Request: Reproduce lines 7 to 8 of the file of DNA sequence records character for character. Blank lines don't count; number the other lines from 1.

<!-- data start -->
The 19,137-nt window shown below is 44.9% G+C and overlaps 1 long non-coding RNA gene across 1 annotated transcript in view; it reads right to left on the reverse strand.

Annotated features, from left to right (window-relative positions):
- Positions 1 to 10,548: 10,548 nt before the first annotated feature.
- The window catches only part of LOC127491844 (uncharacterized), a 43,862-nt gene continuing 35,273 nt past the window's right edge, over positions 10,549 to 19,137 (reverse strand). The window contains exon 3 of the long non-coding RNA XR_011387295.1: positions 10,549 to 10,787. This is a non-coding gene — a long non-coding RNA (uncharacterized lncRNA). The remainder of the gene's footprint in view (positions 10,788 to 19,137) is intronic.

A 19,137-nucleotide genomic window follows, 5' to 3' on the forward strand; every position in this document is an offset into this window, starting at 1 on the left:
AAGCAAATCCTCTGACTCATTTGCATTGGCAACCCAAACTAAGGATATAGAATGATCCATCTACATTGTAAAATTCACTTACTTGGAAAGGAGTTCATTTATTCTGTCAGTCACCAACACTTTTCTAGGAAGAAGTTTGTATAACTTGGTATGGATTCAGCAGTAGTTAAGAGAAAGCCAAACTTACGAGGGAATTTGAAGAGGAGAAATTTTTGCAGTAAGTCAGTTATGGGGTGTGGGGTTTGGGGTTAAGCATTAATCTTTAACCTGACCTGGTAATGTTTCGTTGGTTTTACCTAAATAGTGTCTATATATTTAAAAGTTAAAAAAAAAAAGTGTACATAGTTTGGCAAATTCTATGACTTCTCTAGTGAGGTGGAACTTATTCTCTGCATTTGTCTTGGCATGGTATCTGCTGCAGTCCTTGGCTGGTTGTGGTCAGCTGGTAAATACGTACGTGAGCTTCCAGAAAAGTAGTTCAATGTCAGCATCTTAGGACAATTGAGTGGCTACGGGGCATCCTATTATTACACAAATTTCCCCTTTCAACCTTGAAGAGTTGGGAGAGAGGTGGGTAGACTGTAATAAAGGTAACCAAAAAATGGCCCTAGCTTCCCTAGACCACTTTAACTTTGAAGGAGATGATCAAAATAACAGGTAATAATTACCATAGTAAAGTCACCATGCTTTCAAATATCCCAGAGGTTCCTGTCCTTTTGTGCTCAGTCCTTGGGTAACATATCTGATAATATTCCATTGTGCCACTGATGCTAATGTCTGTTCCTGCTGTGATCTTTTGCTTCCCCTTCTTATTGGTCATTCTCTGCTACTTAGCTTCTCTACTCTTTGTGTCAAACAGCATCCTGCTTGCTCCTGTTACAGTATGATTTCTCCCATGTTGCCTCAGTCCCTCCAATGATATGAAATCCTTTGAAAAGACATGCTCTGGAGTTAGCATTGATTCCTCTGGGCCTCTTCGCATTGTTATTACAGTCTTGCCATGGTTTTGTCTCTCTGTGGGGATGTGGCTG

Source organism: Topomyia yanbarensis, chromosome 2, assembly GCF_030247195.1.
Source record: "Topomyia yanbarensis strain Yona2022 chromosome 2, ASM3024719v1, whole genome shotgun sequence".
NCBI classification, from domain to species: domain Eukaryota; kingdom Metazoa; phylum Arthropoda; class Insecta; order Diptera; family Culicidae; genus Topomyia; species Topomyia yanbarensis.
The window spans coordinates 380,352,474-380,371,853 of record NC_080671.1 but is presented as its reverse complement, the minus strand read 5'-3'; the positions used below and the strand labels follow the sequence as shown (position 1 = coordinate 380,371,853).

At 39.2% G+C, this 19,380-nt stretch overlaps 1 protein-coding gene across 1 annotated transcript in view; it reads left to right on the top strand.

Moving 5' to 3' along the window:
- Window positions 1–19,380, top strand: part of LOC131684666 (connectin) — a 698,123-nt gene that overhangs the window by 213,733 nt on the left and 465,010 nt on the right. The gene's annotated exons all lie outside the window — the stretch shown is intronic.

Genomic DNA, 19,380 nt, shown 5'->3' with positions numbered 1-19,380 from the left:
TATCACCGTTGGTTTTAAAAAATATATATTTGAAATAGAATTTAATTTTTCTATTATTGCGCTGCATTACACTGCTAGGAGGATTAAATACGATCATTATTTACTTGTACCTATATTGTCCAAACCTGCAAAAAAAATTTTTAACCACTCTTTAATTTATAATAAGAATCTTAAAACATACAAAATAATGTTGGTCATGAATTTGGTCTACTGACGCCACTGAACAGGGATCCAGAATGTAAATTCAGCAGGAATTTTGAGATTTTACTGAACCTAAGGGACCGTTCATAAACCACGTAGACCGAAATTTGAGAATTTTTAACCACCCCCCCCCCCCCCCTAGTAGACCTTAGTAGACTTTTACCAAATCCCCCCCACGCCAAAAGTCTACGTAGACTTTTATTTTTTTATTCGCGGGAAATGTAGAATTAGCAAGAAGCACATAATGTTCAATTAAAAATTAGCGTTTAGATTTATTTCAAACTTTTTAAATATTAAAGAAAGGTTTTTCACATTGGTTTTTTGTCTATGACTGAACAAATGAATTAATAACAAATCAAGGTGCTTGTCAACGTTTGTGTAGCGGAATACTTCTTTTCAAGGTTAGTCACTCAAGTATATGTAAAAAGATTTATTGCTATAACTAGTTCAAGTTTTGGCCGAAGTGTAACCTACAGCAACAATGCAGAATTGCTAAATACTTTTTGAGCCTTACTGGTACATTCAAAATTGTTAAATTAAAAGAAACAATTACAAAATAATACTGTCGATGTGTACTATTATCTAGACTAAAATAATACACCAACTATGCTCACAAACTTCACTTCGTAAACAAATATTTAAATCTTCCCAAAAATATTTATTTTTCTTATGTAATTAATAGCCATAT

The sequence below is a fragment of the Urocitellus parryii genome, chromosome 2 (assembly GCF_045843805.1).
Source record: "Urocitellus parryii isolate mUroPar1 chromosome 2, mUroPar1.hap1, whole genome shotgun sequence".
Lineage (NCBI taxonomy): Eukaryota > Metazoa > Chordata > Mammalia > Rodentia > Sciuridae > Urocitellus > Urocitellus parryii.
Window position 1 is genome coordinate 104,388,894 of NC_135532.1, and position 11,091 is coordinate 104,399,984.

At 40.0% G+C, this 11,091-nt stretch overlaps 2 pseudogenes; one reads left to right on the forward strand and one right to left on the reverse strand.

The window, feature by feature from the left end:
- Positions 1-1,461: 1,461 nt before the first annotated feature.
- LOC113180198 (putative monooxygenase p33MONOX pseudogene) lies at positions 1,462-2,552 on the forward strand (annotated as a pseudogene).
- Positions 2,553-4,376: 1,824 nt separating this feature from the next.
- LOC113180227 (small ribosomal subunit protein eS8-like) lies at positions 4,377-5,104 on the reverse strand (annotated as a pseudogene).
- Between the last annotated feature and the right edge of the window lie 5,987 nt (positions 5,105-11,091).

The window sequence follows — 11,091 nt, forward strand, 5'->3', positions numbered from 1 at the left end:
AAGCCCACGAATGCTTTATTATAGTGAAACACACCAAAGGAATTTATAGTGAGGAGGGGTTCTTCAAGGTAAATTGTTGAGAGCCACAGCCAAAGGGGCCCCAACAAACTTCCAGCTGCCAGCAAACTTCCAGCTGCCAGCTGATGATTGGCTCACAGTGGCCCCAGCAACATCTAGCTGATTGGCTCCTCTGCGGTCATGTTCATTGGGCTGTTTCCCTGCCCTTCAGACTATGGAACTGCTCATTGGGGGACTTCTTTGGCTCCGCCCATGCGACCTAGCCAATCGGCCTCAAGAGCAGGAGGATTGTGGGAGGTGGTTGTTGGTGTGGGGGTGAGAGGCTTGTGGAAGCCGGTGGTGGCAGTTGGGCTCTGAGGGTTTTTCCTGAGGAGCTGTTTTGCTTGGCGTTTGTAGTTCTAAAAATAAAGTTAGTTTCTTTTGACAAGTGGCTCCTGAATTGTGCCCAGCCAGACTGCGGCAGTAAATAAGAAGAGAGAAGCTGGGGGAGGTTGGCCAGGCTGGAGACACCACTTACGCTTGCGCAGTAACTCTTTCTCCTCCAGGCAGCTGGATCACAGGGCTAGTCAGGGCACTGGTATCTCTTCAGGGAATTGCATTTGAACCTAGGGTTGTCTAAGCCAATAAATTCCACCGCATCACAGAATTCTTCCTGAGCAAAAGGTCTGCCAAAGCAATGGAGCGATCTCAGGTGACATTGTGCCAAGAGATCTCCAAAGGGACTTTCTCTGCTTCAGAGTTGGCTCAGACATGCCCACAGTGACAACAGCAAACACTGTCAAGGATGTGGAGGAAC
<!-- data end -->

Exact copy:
Source organism: Topomyia yanbarensis, chromosome 2, assembly GCF_030247195.1.
Source record: "Topomyia yanbarensis strain Yona2022 chromosome 2, ASM3024719v1, whole genome shotgun sequence".